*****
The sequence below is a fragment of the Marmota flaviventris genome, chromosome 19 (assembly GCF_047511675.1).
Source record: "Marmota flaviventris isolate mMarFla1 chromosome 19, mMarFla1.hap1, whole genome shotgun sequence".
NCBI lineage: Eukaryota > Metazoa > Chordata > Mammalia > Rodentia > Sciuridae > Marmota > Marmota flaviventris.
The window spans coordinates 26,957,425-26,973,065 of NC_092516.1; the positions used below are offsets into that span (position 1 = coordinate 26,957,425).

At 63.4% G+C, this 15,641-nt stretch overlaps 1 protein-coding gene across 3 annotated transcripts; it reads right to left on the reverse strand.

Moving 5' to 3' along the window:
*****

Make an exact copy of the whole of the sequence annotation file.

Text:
The sequence below is a fragment of the Marmota flaviventris genome, chromosome 19 (assembly GCF_047511675.1).
Source record: "Marmota flaviventris isolate mMarFla1 chromosome 19, mMarFla1.hap1, whole genome shotgun sequence".
NCBI lineage: Eukaryota > Metazoa > Chordata > Mammalia > Rodentia > Sciuridae > Marmota > Marmota flaviventris.
The window spans coordinates 26,957,425-26,973,065 of NC_092516.1; the positions used below are offsets into that span (position 1 = coordinate 26,957,425).

At 63.4% G+C, this 15,641-nt stretch overlaps 1 protein-coding gene across 3 annotated transcripts; it reads right to left on the reverse strand.

Moving 5' to 3' along the window: